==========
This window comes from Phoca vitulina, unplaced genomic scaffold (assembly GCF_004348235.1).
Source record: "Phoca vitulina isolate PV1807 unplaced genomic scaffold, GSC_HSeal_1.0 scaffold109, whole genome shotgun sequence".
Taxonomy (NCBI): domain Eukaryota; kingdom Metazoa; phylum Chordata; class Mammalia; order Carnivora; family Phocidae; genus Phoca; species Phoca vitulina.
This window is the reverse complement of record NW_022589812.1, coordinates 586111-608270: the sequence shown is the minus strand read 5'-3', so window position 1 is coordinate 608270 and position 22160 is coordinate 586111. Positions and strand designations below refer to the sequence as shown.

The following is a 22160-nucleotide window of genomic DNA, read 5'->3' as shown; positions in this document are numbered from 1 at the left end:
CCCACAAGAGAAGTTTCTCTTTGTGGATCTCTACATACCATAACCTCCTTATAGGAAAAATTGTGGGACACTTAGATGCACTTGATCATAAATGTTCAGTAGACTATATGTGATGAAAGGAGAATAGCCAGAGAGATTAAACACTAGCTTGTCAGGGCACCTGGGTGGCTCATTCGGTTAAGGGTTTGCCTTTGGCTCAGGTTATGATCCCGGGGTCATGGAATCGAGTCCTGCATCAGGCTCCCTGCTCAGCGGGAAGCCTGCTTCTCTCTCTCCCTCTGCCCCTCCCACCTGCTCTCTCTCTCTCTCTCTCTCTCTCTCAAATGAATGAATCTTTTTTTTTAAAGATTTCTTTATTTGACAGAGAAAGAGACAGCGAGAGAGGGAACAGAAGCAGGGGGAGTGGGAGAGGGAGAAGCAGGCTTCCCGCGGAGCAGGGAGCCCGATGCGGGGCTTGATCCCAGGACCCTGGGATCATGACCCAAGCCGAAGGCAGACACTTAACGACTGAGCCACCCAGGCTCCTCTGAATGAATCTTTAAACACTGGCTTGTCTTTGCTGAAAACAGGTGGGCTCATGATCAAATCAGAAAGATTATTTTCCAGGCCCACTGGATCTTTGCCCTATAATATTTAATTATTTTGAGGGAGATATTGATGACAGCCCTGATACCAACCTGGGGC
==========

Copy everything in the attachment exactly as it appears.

This window comes from Phoca vitulina, unplaced genomic scaffold (assembly GCF_004348235.1).
Source record: "Phoca vitulina isolate PV1807 unplaced genomic scaffold, GSC_HSeal_1.0 scaffold109, whole genome shotgun sequence".
Taxonomy (NCBI): domain Eukaryota; kingdom Metazoa; phylum Chordata; class Mammalia; order Carnivora; family Phocidae; genus Phoca; species Phoca vitulina.
This window is the reverse complement of record NW_022589812.1, coordinates 586111-608270: the sequence shown is the minus strand read 5'-3', so window position 1 is coordinate 608270 and position 22160 is coordinate 586111. Positions and strand designations below refer to the sequence as shown.

The following is a 22160-nucleotide window of genomic DNA, read 5'->3' as shown; positions in this document are numbered from 1 at the left end:
CCCACAAGAGAAGTTTCTCTTTGTGGATCTCTACATACCATAACCTCCTTATAGGAAAAATTGTGGGACACTTAGATGCACTTGATCATAAATGTTCAGTAGACTATATGTGATGAAAGGAGAATAGCCAGAGAGATTAAACACTAGCTTGTCAGGGCACCTGGGTGGCTCATTCGGTTAAGGGTTTGCCTTTGGCTCAGGTTATGATCCCGGGGTCATGGAATCGAGTCCTGCATCAGGCTCCCTGCTCAGCGGGAAGCCTGCTTCTCTCTCTCCCTCTGCCCCTCCCACCTGCTCTCTCTCTCTCTCTCTCTCTCTCTCAAATGAATGAATCTTTTTTTTTAAAGATTTCTTTATTTGACAGAGAAAGAGACAGCGAGAGAGGGAACAGAAGCAGGGGGAGTGGGAGAGGGAGAAGCAGGCTTCCCGCGGAGCAGGGAGCCCGATGCGGGGCTTGATCCCAGGACCCTGGGATCATGACCCAAGCCGAAGGCAGACACTTAACGACTGAGCCACCCAGGCTCCTCTGAATGAATCTTTAAACACTGGCTTGTCTTTGCTGAAAACAGGTGGGCTCATGATCAAATCAGAAAGATTATTTTCCAGGCCCACTGGATCTTTGCCCTATAATATTTAATTATTTTGAGGGAGATATTGATGACAGCCCTGATACCAACCTGGGGC